If you want to feel more satisfied at work, switching to a company headed by women might just be the antidote.
Organizations where women hold at least half of executive positions are more likely to have employees who believe in the company's mission, products and strategy, leading such companies to do a better job meeting the needs of its workers. That's according to a new survey of 57,483 workers conducted over four years by Peakon, an HR data platform that gathers and analyzes employee feedback.
Workers prefer female-led companies' approach to corporate strategy
The biggest difference the survey noted between women-led companies and similar male-led ones comes down to purpose. Workers at the female-headed firms felt more positive about their organizations' corporate strategy and mission, both understanding and agreeing with the overall strategy at a higher rate than did employees at companies with more male executives.
When workers rated how inspired they felt by the purpose and mission of their organization on a 10-point scale, women-led companies scored 0.8 points higher. That might seem like a small difference, but Peakon co-founder Kasper Hulthin told CNBC Make It that it is actually quite significant. Because of the survey's large pool of respondents, Hulthin says it very rare to see large differences between groups, and that a 1-2-point difference would be exceptional.
"The interesting thing here was all the questions related to strategy stood out for women-led organizations," adds Hulthin.
Workers at women-led businesses were also more likely to say that they felt the goals and strategies set by senior leadership were moving the company in the right direction. (Women-led companies scored 0.3 points higher on this topic.)
That difference might be explained by communication: The survey found workers scored female leaders 0.6 points higher than male leaders when it came to explaining and sharing the goals and strategies top executives had set for the company.
Engagement and worker autonomy rise at female-led companies
In addition to strategy, companies with a greater share of female execs tended to have more a more engaged workforce and fewer employees just collecting a paycheck. Their staffs were likelier to report feeling absorbed in and enthusiastic about their work and believe in the company. Women-led companies, for example, scored 0.6 points higher when it came to employees' willingness to recommend their company's products or services to family or friends.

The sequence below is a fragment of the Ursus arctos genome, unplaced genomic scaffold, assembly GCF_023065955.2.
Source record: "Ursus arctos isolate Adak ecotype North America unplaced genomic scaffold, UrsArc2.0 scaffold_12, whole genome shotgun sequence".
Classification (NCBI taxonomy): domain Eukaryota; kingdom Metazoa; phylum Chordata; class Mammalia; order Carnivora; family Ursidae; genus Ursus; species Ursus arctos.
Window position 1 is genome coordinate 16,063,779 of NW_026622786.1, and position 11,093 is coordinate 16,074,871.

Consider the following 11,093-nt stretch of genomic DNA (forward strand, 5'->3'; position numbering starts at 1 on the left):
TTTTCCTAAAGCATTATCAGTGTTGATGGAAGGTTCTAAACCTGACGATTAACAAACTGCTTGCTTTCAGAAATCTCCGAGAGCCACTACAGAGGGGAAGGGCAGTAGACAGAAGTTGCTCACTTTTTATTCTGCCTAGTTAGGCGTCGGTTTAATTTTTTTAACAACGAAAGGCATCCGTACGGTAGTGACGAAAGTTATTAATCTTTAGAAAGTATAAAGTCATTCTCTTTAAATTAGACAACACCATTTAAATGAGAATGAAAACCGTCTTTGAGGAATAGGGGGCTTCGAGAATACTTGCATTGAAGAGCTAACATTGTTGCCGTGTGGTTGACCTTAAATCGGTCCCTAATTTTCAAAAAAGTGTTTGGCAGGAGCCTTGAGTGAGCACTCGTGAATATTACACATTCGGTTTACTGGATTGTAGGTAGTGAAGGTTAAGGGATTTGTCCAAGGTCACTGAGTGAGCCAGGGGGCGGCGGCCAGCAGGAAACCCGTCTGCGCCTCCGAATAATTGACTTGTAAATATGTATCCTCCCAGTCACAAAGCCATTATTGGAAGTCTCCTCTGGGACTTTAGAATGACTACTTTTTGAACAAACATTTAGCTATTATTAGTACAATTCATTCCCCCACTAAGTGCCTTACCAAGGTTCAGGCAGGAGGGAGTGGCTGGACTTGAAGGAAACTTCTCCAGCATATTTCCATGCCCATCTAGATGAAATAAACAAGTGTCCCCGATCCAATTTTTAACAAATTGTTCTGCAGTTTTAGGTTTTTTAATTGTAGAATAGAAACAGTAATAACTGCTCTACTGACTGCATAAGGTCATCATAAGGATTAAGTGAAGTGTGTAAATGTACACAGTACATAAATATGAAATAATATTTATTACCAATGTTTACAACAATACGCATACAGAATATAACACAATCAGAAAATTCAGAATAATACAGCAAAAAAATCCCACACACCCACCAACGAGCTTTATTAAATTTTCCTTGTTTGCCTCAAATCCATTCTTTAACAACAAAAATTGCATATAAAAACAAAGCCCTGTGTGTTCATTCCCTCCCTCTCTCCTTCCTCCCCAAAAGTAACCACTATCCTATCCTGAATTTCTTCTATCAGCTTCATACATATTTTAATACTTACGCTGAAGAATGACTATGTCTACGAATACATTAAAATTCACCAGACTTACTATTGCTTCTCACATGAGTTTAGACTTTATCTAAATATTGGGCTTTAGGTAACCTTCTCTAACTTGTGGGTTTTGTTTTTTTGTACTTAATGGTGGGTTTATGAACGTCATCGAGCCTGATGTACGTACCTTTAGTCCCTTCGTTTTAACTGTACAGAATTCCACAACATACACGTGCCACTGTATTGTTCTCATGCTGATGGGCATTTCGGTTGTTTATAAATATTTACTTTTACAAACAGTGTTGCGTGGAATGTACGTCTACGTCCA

Finally, women-led organizations appear to feature less micro-managing and more employee autonomy, allowing workers to complete tasks as they see fit and offering better remote work policies, according to the survey.
Hulthin says Peakon regularly surveys employees on a variety of factors, but did not find any areas where male-led organizations outshone women-led ones, instead the two groups were very similar on other workplace issues such as peer relationships, management support, compensation and rewards, employee growth, cultural fit, recognition and workload.
Women might not be the cause for the differences
While the data might suggest at first glance that the greater presence of women is the cause behind these positive changes in worker's engagement and commitment to their employer, Hulthin cautions against such a conclusion.
The differences seen between women and men-led companies could be due to that fact that industries that promote female leaders or attract top female talent might already be higher-performers when it comes to strategy and autonomy.
In other words: Female leadership might not be the cause of these findings, but the result.
That theory lines up with other research done on the topic, including a 2016 Gallup poll, which argued that men and women's job choices may explain the difference between their engagement levels.
Men were more likely to work in manufacturing and production jobs, which typically have lower worker engagement, whereas women were likely to hold professional jobs that have higher engagement levels. So women who work their way up to leadership roles may have positioned themselves at companies that had solid employee engagement levels to begin with, regardless of the gender makeup of their executive staff.
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